3. Finally, petitioners argue for an exemption from the exhaustion rule on the theory that any relief they could obtain in the administrative forum would be a "different and much lesser remedy" than the relief they have sought in the district court. Pet. 10. The court of appeals did not address that argument, however, because petitioners did not squarely present it below; for example, petitioners did not claim that exhaustion would be "futile" on the ground that money damages would be unavailable in the administrative proceedings. Petitioners' current argument is therefore not properly before this Court, as it was "not pressed or passed upon below." United States v. Williams, 504 U.S. 36, 41 (1992) (internal quotation marks omitted); accord Adickes v. S.H. Kress & Co., 398 U.S. 144, 147 n.2 (1970) ("Where issues are neither raised before nor considered by the Court of Appeals, this Court will not ordinarily consider them.").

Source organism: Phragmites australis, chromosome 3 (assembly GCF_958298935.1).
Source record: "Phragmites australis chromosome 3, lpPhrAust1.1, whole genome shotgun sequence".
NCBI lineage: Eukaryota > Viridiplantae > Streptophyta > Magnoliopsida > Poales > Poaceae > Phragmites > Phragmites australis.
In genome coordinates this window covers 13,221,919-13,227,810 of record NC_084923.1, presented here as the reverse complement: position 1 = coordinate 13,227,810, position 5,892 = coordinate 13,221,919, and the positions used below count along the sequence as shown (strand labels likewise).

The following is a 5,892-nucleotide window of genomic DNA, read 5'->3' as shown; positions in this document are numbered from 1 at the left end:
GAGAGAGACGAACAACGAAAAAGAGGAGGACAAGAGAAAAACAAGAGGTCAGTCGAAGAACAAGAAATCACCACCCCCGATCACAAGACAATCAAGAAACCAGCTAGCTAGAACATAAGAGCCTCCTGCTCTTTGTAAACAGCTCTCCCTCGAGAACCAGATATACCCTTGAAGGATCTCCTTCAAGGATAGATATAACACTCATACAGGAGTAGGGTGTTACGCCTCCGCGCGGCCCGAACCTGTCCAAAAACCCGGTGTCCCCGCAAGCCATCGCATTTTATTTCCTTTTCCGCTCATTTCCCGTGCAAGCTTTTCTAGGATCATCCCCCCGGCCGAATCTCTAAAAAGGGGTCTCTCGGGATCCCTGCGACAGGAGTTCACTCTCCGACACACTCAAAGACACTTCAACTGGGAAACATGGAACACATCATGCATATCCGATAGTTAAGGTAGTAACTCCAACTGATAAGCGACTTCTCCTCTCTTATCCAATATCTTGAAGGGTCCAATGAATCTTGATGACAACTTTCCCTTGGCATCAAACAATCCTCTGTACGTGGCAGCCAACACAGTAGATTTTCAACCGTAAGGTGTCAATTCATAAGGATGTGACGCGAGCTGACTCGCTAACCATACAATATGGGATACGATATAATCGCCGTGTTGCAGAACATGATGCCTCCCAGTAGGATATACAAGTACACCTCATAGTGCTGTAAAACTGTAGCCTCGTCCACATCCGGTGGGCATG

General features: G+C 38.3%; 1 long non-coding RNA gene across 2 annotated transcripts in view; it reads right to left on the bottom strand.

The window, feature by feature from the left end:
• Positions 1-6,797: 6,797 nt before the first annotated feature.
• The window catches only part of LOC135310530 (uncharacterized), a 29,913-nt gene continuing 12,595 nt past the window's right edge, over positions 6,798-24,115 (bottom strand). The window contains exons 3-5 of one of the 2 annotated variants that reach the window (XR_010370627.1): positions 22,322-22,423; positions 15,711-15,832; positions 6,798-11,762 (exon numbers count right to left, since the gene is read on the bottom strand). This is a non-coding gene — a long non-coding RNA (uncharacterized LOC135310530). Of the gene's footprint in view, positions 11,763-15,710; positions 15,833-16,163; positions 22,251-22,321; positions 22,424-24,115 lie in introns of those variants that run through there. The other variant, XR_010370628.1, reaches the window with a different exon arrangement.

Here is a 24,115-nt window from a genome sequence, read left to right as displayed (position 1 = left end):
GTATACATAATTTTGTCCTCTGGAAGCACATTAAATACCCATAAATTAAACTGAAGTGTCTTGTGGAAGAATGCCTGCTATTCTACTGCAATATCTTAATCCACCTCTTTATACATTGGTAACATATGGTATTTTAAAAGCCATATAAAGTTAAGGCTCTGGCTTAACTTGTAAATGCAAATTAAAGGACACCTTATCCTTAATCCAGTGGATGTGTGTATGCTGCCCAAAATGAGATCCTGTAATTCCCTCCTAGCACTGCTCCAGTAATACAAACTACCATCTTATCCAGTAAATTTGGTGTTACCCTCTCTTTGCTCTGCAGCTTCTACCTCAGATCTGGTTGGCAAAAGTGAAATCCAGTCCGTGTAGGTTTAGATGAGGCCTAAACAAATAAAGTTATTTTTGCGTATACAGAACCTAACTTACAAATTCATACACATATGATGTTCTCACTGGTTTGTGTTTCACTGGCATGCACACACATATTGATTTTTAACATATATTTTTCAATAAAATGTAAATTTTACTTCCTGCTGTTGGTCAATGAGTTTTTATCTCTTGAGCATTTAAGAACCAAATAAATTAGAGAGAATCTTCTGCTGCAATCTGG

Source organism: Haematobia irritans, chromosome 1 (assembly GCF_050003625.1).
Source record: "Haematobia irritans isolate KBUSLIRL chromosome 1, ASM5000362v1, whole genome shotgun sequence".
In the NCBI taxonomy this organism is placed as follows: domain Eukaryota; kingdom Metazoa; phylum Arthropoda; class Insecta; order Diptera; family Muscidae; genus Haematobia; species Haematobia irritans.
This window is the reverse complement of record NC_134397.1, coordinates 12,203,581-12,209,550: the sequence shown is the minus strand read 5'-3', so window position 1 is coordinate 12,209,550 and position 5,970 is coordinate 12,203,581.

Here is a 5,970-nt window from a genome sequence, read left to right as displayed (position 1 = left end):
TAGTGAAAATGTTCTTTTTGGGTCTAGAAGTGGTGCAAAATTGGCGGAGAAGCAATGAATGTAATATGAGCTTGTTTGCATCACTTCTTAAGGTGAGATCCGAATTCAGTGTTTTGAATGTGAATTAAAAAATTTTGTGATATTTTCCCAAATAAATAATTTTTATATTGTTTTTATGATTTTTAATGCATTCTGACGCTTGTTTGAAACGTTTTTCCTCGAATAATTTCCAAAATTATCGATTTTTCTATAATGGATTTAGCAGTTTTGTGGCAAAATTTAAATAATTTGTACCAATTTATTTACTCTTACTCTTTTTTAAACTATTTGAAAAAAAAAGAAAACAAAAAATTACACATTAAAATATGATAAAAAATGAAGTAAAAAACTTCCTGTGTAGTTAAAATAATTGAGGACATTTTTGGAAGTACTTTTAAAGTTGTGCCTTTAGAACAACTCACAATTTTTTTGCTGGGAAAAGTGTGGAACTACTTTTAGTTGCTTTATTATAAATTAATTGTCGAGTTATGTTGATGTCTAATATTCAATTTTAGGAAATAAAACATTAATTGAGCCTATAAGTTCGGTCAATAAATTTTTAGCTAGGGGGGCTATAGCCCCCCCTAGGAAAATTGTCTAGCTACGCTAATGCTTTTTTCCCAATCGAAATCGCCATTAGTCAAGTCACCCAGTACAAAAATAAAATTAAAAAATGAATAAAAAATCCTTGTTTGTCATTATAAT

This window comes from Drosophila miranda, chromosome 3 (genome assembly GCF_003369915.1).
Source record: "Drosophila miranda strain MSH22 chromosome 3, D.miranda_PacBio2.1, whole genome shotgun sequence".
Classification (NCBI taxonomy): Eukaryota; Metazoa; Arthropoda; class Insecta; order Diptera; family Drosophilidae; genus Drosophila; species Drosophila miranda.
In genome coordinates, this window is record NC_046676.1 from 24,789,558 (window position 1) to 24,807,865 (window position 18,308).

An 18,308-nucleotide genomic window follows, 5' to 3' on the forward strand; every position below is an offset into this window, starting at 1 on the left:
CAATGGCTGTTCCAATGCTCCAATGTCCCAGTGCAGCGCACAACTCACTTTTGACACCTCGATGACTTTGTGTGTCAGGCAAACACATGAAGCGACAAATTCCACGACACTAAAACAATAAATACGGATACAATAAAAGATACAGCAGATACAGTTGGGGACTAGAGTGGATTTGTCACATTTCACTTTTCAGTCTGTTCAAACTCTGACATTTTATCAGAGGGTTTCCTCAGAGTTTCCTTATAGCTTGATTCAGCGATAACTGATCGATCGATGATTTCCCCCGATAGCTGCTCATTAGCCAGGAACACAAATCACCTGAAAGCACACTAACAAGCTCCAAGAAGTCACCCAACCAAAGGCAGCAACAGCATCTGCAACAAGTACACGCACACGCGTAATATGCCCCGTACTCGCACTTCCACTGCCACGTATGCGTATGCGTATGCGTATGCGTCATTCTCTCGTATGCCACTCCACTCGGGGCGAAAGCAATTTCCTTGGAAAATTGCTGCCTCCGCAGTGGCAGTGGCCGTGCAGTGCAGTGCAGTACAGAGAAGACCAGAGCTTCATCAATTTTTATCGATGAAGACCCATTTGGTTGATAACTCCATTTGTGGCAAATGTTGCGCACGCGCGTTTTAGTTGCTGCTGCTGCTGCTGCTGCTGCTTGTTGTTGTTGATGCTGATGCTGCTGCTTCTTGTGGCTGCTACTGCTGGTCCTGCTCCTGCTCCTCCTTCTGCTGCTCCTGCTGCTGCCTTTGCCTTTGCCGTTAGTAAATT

In any event, petitioners are incorrect in asserting (Pet. 9) that "the only administrative 'remedy' available to Bank of America now that the OFCCP has commenced administrative proceedings is the possible exclusion of the unconstitutionally-obtained evidence from the administrative proceedings."5 To the contrary, a final administrative ruling dismissing the action on Fourth Amendment grounds would have the same practical effect as the judicial relief that petitioners have specifically sought: a declaratory judgment that "the OFCCP violated [their] Fourth Amendment rights" (Pet. 10), and a court order "enjoin[ing] the OFCCP from doing so again" (ibid.). It is true that petitioners might be unable to obtain money damages or attorneys' fees in the administrative proceedings. See Pet. 10-11. But petitioners did not even specifically request that relief in their complaint, and the unavailability of such relief in the administrative setting could therefore provide no basis for an exemption from the exhaustion rule even if petitioners had preserved the issue in the court of appeals.